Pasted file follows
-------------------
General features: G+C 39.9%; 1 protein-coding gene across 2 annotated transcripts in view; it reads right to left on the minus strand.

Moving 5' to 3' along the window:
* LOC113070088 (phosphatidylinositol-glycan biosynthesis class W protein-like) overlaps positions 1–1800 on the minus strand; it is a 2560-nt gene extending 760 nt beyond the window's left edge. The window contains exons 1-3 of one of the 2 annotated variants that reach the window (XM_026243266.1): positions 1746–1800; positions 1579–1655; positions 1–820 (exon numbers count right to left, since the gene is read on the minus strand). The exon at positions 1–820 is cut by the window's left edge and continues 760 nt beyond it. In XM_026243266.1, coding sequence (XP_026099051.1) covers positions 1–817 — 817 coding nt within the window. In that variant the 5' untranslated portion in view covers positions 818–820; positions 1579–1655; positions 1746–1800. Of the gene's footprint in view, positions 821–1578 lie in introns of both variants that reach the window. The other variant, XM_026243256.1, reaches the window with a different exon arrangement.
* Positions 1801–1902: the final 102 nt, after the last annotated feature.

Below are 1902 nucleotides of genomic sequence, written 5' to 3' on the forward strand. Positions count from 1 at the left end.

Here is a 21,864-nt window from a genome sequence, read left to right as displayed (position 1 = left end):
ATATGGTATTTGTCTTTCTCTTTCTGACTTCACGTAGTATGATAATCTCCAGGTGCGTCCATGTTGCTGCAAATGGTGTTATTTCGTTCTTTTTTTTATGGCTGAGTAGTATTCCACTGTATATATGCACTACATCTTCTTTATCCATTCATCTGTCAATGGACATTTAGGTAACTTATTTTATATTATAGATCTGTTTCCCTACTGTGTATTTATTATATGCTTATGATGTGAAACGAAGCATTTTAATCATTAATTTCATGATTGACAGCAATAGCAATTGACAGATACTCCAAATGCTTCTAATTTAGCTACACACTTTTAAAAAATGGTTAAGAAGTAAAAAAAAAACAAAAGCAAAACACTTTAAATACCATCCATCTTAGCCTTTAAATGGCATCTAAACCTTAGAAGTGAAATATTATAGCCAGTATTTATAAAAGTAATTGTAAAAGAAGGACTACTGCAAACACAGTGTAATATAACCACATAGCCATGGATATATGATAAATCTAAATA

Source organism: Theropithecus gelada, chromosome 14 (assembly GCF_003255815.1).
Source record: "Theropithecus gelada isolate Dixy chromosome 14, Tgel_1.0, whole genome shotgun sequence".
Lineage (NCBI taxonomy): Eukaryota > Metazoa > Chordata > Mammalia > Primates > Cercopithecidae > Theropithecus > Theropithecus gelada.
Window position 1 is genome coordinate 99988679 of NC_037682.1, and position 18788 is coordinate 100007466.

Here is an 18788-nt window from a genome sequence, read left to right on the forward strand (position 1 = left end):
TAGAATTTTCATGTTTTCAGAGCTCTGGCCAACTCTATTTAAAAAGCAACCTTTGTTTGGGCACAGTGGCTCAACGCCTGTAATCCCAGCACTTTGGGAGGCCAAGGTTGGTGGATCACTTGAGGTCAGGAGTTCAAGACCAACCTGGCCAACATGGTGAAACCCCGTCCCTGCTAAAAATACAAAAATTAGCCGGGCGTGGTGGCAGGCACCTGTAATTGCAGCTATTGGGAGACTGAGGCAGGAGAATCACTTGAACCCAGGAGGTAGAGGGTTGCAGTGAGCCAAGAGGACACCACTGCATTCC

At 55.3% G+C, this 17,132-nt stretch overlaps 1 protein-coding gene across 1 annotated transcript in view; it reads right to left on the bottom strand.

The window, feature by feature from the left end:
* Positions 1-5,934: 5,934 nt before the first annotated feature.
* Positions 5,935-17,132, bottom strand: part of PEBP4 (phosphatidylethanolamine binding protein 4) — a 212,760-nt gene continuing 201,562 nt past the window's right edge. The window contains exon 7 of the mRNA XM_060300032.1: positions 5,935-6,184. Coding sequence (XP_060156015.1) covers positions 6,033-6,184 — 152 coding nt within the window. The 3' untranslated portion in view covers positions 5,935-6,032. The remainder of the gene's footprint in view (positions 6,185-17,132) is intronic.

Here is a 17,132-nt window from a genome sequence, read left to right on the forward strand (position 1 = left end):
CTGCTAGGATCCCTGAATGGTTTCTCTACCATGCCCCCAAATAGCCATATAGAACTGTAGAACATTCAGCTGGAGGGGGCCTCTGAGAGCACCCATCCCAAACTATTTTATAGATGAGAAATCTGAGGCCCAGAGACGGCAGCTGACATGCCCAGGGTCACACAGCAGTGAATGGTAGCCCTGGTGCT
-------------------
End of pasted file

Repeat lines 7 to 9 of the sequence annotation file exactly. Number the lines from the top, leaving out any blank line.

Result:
ATATGGTATTTGTCTTTCTCTTTCTGACTTCACGTAGTATGATAATCTCCAGGTGCGTCCATGTTGCTGCAAATGGTGTTATTTCGTTCTTTTTTTTATGGCTGAGTAGTATTCCACTGTATATATGCACTACATCTTCTTTATCCATTCATCTGTCAATGGACATTTAGGTAACTTATTTTATATTATAGATCTGTTTCCCTACTGTGTATTTATTATATGCTTATGATGTGAAACGAAGCATTTTAATCATTAATTTCATGATTGACAGCAATAGCAATTGACAGATACTCCAAATGCTTCTAATTTAGCTACACACTTTTAAAAAATGGTTAAGAAGTAAAAAAAAAACAAAAGCAAAACACTTTAAATACCATCCATCTTAGCCTTTAAATGGCATCTAAACCTTAGAAGTGAAATATTATAGCCAGTATTTATAAAAGTAATTGTAAAAGAAGGACTACTGCAAACACAGTGTAATATAACCACATAGCCATGGATATATGATAAATCTAAATA

Source organism: Theropithecus gelada, chromosome 14 (assembly GCF_003255815.1).
Source record: "Theropithecus gelada isolate Dixy chromosome 14, Tgel_1.0, whole genome shotgun sequence".